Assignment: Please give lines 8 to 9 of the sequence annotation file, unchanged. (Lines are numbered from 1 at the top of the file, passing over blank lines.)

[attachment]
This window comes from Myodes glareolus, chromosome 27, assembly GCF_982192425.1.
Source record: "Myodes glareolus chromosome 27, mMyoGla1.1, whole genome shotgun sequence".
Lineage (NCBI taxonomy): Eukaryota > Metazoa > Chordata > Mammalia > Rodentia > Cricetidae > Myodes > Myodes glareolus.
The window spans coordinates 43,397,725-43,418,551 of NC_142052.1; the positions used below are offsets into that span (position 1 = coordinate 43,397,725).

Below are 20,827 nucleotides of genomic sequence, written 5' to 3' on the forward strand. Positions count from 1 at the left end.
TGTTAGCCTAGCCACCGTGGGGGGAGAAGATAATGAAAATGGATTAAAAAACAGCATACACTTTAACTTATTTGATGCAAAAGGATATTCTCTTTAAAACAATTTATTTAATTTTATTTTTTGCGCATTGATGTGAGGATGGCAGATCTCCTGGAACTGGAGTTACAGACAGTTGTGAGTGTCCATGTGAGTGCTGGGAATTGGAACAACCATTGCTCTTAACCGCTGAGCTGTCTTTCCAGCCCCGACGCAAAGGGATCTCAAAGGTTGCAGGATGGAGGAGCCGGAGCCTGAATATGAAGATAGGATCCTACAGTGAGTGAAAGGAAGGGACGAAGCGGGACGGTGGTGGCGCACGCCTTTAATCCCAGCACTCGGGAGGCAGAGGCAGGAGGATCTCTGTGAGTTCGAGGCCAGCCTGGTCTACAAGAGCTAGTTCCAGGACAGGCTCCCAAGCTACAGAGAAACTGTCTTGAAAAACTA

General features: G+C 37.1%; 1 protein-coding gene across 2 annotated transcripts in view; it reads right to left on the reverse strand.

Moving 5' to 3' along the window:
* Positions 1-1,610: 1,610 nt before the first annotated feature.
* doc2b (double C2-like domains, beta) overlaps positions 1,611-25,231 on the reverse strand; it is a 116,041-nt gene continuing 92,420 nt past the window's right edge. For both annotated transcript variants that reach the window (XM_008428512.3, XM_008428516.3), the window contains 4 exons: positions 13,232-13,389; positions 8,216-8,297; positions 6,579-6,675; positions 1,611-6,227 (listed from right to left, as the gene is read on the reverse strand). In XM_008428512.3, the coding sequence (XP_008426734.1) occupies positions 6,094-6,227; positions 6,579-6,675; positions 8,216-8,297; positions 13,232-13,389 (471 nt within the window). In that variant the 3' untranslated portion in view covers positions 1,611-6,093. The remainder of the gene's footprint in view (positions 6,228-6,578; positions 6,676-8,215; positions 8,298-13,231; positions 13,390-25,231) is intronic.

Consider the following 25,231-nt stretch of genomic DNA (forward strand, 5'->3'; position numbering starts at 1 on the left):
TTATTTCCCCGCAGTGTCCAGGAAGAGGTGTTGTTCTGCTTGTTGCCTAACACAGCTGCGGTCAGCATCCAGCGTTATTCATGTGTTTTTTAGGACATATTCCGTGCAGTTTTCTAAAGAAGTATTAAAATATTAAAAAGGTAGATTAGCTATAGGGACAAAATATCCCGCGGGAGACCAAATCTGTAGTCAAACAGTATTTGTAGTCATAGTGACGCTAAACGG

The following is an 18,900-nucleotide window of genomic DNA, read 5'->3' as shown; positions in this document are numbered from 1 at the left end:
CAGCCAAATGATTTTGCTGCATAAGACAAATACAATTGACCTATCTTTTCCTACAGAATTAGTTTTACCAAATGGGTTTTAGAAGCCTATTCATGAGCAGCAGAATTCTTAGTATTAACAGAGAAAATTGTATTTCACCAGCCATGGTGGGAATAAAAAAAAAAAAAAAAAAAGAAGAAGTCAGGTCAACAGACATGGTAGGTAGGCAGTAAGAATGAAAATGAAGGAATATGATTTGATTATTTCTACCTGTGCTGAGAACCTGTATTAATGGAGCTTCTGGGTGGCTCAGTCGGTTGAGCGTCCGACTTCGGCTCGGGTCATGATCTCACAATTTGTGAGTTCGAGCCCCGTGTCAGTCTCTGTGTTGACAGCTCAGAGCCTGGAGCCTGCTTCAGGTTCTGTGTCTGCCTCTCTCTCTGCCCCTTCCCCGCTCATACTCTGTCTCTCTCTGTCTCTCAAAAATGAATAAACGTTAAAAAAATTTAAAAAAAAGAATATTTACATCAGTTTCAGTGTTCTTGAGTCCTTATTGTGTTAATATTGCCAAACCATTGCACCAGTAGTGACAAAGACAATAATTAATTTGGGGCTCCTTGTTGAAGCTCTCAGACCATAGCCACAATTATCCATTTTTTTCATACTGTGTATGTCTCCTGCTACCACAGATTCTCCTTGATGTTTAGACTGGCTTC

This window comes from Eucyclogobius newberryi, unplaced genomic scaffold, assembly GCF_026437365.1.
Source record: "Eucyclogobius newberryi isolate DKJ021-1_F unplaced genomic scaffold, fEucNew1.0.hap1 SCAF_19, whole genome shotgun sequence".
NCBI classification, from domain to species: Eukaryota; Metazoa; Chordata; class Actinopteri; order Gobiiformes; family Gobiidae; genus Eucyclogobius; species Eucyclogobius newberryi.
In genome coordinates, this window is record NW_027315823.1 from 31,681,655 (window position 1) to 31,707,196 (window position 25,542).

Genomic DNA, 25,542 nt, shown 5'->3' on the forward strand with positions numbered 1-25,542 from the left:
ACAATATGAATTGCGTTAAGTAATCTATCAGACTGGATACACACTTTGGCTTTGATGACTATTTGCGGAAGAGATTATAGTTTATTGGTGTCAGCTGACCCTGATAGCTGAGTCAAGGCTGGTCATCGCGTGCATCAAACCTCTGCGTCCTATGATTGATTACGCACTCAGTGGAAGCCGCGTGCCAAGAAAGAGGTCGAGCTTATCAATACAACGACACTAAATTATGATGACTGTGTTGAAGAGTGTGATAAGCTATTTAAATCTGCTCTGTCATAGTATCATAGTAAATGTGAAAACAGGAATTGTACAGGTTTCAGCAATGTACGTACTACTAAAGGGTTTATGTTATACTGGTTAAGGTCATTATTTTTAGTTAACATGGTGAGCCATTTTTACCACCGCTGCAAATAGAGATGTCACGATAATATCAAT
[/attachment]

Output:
Moving 5' to 3' along the window:
* Positions 1-1,610: 1,610 nt before the first annotated feature.